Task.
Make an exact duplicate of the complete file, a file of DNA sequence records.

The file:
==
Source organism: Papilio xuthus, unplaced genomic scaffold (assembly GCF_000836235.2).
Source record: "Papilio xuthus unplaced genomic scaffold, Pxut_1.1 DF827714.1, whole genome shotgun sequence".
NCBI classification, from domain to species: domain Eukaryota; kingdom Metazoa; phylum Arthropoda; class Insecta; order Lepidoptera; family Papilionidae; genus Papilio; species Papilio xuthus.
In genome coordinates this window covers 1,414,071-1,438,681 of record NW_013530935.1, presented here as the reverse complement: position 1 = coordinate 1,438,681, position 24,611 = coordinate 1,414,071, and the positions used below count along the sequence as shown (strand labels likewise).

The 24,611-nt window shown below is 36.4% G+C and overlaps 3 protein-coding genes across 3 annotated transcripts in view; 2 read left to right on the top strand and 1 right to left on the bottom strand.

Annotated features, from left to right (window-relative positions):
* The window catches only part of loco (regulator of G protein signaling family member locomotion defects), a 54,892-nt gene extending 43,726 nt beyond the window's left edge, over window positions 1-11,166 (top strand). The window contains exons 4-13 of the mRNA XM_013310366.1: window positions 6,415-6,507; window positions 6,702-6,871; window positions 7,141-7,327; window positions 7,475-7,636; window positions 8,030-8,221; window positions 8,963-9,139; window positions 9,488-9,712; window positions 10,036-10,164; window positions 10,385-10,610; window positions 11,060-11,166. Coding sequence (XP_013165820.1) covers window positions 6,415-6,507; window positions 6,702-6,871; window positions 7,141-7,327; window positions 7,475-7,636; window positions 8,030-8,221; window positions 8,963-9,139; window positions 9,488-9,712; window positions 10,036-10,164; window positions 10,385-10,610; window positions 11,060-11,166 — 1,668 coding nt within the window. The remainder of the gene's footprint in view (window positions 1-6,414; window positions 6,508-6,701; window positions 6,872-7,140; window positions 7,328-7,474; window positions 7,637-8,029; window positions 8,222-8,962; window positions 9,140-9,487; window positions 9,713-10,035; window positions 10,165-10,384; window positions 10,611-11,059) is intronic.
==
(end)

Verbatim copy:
Source organism: Papilio xuthus, unplaced genomic scaffold (assembly GCF_000836235.2).
Source record: "Papilio xuthus unplaced genomic scaffold, Pxut_1.1 DF827714.1, whole genome shotgun sequence".
NCBI classification, from domain to species: domain Eukaryota; kingdom Metazoa; phylum Arthropoda; class Insecta; order Lepidoptera; family Papilionidae; genus Papilio; species Papilio xuthus.
In genome coordinates this window covers 1,414,071-1,438,681 of record NW_013530935.1, presented here as the reverse complement: position 1 = coordinate 1,438,681, position 24,611 = coordinate 1,414,071, and the positions used below count along the sequence as shown (strand labels likewise).

The 24,611-nt window shown below is 36.4% G+C and overlaps 3 protein-coding genes across 3 annotated transcripts in view; 2 read left to right on the top strand and 1 right to left on the bottom strand.

Annotated features, from left to right (window-relative positions):
* The window catches only part of loco (regulator of G protein signaling family member locomotion defects), a 54,892-nt gene extending 43,726 nt beyond the window's left edge, over window positions 1-11,166 (top strand). The window contains exons 4-13 of the mRNA XM_013310366.1: window positions 6,415-6,507; window positions 6,702-6,871; window positions 7,141-7,327; window positions 7,475-7,636; window positions 8,030-8,221; window positions 8,963-9,139; window positions 9,488-9,712; window positions 10,036-10,164; window positions 10,385-10,610; window positions 11,060-11,166. Coding sequence (XP_013165820.1) covers window positions 6,415-6,507; window positions 6,702-6,871; window positions 7,141-7,327; window positions 7,475-7,636; window positions 8,030-8,221; window positions 8,963-9,139; window positions 9,488-9,712; window positions 10,036-10,164; window positions 10,385-10,610; window positions 11,060-11,166 — 1,668 coding nt within the window. The remainder of the gene's footprint in view (window positions 1-6,414; window positions 6,508-6,701; window positions 6,872-7,140; window positions 7,328-7,474; window positions 7,637-8,029; window positions 8,222-8,962; window positions 9,140-9,487; window positions 9,713-10,035; window positions 10,165-10,384; window positions 10,611-11,059) is intronic.